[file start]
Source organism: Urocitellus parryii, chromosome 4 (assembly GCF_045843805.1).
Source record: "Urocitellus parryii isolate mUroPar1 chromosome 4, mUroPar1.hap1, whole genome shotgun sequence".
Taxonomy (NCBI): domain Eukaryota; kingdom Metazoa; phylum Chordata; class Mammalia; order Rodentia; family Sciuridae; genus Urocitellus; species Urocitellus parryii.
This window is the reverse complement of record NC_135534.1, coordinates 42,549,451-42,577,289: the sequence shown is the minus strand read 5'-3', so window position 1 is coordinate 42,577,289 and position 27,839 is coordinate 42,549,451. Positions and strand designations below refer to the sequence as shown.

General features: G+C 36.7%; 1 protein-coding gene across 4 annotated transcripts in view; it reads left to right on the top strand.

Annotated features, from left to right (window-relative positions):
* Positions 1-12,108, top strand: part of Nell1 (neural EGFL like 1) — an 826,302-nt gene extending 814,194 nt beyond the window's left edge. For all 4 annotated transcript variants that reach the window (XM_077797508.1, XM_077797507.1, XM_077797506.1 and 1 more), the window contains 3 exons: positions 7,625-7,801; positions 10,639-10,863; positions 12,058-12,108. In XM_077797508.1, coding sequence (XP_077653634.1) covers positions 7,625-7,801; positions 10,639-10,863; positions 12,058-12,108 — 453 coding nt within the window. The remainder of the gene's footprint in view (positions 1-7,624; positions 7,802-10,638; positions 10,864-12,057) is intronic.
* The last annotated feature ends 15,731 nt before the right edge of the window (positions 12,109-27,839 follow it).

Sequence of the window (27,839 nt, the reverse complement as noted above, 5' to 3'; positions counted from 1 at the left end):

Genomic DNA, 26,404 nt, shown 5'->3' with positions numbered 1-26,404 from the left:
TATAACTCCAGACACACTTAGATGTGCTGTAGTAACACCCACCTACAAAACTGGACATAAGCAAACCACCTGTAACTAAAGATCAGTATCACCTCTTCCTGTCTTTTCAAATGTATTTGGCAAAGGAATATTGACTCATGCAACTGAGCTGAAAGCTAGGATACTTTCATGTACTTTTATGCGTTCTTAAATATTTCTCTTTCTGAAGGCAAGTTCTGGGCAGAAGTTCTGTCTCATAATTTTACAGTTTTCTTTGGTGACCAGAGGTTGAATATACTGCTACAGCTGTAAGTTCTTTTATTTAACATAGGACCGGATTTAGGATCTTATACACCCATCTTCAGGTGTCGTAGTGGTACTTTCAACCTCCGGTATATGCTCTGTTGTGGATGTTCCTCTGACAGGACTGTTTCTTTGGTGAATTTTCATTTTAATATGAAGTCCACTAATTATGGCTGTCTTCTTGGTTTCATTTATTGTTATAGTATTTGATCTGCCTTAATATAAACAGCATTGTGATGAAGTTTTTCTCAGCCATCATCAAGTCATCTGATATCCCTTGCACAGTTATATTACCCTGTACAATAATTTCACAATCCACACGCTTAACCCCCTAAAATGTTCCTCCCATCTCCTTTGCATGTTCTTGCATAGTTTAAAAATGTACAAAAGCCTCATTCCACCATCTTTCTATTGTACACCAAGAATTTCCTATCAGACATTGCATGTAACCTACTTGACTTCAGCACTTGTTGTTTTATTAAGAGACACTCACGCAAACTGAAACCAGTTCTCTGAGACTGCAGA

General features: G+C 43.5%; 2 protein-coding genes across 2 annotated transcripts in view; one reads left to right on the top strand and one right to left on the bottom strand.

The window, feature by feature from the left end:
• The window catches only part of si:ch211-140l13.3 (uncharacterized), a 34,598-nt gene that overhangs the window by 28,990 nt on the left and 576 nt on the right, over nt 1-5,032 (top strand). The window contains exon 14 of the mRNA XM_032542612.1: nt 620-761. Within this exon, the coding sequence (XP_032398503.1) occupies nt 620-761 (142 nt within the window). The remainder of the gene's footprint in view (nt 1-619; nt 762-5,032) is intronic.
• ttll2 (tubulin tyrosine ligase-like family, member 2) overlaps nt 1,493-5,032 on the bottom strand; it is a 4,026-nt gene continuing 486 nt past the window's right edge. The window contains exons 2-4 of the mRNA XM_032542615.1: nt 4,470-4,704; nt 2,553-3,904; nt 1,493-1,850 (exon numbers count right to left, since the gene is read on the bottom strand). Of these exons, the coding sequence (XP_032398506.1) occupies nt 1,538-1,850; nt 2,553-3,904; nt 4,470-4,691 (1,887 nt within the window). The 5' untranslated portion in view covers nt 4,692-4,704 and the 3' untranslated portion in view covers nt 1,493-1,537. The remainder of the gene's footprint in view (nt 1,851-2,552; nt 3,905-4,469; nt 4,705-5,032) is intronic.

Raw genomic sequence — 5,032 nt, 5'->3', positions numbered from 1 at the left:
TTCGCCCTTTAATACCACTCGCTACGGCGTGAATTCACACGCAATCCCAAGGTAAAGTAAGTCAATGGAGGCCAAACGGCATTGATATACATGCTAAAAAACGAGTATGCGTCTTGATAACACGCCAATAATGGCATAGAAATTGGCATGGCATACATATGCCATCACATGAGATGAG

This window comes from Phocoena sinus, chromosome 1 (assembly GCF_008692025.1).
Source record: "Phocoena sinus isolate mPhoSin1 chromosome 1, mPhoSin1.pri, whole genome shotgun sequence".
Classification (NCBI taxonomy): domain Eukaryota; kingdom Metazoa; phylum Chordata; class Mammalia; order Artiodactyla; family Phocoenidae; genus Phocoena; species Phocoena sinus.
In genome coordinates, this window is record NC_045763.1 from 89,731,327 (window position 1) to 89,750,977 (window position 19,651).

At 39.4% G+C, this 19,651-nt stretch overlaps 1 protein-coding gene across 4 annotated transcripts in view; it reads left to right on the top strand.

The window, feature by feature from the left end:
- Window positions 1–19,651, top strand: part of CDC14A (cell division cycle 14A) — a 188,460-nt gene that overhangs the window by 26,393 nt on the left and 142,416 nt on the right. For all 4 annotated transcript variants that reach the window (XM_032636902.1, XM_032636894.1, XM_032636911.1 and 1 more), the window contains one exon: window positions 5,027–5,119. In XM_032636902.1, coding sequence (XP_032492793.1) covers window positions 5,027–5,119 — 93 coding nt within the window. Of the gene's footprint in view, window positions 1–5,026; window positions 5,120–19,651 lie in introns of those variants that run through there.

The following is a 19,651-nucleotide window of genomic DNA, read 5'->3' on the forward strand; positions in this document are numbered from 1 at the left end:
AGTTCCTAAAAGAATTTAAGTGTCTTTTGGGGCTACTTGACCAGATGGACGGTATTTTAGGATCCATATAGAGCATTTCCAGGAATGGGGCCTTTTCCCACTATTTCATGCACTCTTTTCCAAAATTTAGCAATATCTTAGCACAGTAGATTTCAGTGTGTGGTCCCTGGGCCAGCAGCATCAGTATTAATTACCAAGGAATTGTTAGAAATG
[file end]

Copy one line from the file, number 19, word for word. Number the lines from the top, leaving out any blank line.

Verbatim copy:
Source record: "Phocoena sinus isolate mPhoSin1 chromosome 1, mPhoSin1.pri, whole genome shotgun sequence".